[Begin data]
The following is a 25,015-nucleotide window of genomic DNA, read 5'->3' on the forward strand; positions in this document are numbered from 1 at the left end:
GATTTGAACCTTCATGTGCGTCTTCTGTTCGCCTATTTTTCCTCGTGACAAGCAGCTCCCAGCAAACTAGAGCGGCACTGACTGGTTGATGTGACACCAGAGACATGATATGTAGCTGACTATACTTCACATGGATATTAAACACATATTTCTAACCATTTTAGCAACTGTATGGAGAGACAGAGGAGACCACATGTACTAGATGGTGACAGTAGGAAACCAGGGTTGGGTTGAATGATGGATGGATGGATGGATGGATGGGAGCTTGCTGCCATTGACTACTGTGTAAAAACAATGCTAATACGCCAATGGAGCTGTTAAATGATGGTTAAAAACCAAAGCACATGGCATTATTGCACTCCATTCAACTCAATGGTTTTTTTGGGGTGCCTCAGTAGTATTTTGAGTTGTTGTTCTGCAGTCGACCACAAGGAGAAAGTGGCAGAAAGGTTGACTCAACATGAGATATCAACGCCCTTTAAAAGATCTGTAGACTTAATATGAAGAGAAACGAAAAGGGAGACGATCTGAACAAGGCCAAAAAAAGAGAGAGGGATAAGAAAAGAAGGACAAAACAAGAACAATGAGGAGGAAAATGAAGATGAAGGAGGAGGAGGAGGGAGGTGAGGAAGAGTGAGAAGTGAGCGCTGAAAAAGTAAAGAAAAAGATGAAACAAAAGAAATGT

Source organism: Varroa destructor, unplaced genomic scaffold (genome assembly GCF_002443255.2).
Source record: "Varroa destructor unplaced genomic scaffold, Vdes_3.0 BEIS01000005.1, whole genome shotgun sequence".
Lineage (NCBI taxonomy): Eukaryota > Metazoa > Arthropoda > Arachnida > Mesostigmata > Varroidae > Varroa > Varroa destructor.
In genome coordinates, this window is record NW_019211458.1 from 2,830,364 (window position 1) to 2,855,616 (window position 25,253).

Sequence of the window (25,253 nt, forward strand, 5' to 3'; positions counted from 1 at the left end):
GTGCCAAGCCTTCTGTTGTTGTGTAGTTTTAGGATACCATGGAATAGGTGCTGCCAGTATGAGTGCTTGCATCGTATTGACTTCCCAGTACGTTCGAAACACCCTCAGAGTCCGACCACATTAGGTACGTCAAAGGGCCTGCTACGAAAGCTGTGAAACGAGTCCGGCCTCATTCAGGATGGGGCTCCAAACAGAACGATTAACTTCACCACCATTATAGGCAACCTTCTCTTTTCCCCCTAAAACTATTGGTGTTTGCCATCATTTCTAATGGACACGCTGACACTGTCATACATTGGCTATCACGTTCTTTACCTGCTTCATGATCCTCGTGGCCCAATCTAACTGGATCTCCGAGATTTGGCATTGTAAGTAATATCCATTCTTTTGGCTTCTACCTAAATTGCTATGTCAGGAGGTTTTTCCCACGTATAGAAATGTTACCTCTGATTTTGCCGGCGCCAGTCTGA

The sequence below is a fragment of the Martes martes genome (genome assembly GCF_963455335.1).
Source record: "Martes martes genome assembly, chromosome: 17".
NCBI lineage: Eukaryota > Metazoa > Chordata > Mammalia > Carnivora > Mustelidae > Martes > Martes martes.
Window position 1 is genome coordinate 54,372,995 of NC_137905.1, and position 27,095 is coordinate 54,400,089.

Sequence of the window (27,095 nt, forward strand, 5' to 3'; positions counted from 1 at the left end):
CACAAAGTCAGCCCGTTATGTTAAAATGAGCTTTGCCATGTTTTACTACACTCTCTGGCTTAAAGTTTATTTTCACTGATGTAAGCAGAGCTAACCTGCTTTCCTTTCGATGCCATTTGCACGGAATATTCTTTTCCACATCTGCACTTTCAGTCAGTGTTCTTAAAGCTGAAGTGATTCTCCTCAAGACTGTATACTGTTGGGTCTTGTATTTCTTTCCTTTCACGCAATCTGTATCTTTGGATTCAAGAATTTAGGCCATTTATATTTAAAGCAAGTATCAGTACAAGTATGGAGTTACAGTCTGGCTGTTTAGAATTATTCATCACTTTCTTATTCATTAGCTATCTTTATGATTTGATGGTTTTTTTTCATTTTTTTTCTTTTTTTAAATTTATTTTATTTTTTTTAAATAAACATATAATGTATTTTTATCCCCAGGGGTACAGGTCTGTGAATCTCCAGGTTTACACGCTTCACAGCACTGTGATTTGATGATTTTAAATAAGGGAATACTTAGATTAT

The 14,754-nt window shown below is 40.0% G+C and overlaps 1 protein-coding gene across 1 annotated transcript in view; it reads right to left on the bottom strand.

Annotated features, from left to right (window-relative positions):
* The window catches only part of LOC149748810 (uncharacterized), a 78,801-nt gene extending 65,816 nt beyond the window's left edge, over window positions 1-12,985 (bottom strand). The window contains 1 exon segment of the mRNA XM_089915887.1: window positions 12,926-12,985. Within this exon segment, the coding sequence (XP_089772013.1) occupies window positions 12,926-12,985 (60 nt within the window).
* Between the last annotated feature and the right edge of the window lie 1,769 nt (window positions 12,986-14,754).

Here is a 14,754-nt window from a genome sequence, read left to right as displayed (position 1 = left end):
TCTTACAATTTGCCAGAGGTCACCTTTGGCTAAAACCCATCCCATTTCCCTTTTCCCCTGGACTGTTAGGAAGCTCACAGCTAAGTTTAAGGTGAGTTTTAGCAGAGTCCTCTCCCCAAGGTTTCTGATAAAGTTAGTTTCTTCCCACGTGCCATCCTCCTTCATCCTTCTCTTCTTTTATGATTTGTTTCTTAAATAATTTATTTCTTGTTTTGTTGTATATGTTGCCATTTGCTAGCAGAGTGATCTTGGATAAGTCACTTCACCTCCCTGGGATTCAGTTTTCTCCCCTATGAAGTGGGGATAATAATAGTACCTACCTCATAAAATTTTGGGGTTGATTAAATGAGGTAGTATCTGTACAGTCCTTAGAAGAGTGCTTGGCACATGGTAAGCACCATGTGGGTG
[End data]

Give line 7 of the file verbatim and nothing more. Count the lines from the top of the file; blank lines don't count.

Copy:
Sequence of the window (25,253 nt, forward strand, 5' to 3'; positions counted from 1 at the left end):